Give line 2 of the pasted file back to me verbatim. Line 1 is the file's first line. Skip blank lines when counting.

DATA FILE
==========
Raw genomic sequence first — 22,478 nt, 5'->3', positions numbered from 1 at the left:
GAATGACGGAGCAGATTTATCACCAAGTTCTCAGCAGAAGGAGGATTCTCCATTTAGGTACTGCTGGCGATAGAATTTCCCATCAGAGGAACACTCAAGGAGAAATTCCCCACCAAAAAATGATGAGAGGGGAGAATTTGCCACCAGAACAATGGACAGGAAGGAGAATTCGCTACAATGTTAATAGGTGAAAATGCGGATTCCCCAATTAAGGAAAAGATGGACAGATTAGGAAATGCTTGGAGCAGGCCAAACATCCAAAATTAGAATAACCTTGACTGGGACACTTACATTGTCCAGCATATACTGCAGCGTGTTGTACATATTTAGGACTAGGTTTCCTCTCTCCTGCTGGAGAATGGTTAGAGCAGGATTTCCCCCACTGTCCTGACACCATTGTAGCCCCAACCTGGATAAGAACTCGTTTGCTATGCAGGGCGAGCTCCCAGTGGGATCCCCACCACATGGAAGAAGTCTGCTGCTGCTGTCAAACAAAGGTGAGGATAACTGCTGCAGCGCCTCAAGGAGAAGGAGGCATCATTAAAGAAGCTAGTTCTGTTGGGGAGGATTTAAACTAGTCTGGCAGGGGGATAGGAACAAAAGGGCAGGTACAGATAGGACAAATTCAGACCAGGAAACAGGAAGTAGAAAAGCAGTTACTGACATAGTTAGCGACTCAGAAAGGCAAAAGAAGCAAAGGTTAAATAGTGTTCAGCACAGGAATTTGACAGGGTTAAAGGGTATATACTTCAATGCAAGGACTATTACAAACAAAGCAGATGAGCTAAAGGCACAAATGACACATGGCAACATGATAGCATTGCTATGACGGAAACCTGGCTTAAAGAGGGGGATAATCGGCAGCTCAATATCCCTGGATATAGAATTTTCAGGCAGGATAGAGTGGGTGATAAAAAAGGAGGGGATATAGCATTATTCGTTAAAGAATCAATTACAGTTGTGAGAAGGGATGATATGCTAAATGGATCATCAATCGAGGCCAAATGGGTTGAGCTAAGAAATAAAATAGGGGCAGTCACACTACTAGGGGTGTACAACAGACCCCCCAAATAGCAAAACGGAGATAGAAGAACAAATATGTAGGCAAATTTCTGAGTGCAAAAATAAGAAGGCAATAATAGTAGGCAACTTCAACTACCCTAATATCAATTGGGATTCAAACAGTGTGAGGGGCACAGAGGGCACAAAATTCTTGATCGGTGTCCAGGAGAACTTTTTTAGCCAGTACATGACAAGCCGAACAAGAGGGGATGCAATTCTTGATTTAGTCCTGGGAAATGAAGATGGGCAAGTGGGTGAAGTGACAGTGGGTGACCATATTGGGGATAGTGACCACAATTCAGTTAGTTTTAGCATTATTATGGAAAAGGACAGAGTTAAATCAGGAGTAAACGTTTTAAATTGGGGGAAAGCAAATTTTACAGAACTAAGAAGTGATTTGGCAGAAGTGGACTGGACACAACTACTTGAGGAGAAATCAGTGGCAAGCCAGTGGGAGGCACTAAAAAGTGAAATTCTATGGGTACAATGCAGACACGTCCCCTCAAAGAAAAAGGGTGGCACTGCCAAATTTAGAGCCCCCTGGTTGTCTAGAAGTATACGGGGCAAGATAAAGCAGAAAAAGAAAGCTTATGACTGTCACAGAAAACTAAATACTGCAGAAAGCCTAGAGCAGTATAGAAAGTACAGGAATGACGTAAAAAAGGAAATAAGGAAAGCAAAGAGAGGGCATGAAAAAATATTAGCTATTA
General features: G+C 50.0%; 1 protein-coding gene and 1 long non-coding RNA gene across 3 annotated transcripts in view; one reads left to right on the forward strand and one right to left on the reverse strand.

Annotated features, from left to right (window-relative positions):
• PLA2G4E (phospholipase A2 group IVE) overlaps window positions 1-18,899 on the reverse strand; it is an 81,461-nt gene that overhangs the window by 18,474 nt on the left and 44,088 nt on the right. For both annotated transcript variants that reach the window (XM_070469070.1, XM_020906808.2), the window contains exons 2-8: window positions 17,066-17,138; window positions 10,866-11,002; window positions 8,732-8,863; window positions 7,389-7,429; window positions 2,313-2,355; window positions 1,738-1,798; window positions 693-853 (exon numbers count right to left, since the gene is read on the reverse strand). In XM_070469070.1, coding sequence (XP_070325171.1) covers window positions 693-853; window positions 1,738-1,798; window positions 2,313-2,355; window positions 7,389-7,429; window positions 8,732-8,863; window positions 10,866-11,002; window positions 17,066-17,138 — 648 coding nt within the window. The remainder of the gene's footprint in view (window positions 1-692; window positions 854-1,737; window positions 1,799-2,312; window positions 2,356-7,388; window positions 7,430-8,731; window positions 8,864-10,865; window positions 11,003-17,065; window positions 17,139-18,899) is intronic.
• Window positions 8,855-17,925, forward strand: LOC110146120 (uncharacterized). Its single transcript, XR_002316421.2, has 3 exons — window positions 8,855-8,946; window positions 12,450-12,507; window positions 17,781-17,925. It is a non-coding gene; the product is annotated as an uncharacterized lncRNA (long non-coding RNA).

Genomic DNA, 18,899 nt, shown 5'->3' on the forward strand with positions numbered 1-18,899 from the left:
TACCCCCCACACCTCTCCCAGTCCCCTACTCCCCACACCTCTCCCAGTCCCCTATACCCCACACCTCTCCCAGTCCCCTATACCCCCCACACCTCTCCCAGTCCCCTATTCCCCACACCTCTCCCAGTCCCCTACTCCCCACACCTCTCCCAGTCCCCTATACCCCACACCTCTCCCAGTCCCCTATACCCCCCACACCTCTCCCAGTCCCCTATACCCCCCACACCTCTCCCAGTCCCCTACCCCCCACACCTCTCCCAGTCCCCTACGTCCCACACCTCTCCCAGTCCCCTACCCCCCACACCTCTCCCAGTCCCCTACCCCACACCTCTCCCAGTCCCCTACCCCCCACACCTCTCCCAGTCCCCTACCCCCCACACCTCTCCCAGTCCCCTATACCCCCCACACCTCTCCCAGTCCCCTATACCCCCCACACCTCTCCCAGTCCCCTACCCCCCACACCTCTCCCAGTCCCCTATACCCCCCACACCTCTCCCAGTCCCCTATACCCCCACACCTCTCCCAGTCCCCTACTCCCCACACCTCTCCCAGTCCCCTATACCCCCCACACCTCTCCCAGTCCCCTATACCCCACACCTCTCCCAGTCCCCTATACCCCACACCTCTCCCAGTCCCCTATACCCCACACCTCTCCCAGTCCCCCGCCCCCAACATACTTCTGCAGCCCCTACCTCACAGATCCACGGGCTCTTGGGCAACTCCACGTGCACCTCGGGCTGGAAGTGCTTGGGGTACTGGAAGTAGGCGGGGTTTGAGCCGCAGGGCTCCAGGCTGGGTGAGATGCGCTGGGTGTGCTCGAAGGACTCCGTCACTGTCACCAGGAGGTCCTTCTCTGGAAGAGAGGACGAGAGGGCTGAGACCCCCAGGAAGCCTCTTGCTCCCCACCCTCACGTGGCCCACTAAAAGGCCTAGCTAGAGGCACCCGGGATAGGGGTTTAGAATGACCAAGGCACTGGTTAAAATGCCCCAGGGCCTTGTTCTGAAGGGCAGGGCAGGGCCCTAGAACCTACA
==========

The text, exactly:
GAATGACGGAGCAGATTTATCACCAAGTTCTCAGCAGAAGGAGGATTCTCCATTTAGGTACTGCTGGCGATAGAATTTCCCATCAGAGGAACACTCAAGGAGAAATTCCCCACCAAAAAATGATGAGAGGGGAGAATTTGCCACCAGAACAATGGACAGGAAGGAGAATTCGCTACAATGTTAATAGGTGAAAATGCGGATTCCCCAATTAAGGAAAAGATGGACAGATTAGGAAATGCTTGGAGCAGGCCAAACATCCAAAATTAGAATAACCTTGACTGGGACACTTACATTGTCCAGCATATACTGCAGCGTGTTGTACATATTTAGGACTAGGTTTCCTCTCTCCTGCTGGAGAATGGTTAGAGCAGGATTTCCCCCACTGTCCTGACACCATTGTAGCCCCAACCTGGATAAGAACTCGTTTGCTATGCAGGGCGAGCTCCCAGTGGGATCCCCACCACATGGAAGAAGTCTGCTGCTGCTGTCAAACAAAGGTGAGGATAACTGCTGCAGCGCCTCAAGGAGAAGGAGGCATCATTAAAGAAGCTAGTTCTGTTGGGGAGGATTTAAACTAGTCTGGCAGGGGGATAGGAACAAAAGGGCAGGTACAGATAGGACAAATTCAGACCAGGAAACAGGAAGTAGAAAAGCAGTTACTGACATAGTTAGCGACTCAGAAAGGCAAAAGAAGCAAAGGTTAAATAGTGTTCAGCACAGGAATTTGACAGGGTTAAAGGGTATATACTTCAATGCAAGGACTATTACAAACAAAGCAGATGAGCTAAAGGCACAAATGACACATGGCAACATGATAGCATTGCTATGACGGAAACCTGGCTTAAAGAGGGGGATAATCGGCAGCTCAATATCCCTGGATATAGAATTTTCAGGCAGGATAGAGTGGGTGATAAAAAAGGAGGGGATATAGCATTATTCGTTAAAGAATCAATTACAGTTGTGAGAAGGGATGATATGCTAAATGGATCATCAATCGAGGCCAAATGGGTTGAGCTAAGAAATAAAATAGGGGCAGTCACACTACTAGGGGTGTACAACAGACCCCCCAAATAGCAAAACGGAGATAGAAGAACAAATATGTAGGCAAATTTCTGAGTGCAAAAATAAGAAGGCAATAATAGTAGGCAACTTCAACTACCCTAATATCAATTGGGATTCAAACAGTGTGAGGGGCACAGAGGGCACAAAATTCTTGATCGGTGTCCAGGAGAACTTTTTTAGCCAGTACATGACAAGCCGAACAAGAGGGGATGCAATTCTTGATTTAGTCCTGGGAAATGAAGATGGGCAAGTGGGTGAAGTGACAGTGGGTGACCATATTGGGGATAGTGACCACAATTCAGTTAGTTTTAGCATTATTATGGAAAAGGACAGAGTTAAATCAGGAGTAAACGTTTTAAATTGGGGGAAAGCAAATTTTACAGAACTAAGAAGTGATTTGGCAGAAGTGGACTGGACACAACTACTTGAGGAGAAATCAGTGGCAAGCCAGTGGGAGGCACTAAAAAGTGAAATTCTATGGGTACAATGCAGACACGTCCCCTCAAAGAAAAAGGGTGGCACTGCCAAATTTAGAGCCCCCTGGTTGTCTAGAAGTATACGGGGCAAGATAAAGCAGAAAAAGAAAGCTTATGACTGTCACAGAAAACTAAATACTGCAGAAAGCCTAGAGCAGTATAGAAAGTACAGGAATGACGTAAAAAAGGAAATAAGGAAAGCAAAGAGAGGGCATGAAAAAATATTAGCTATTA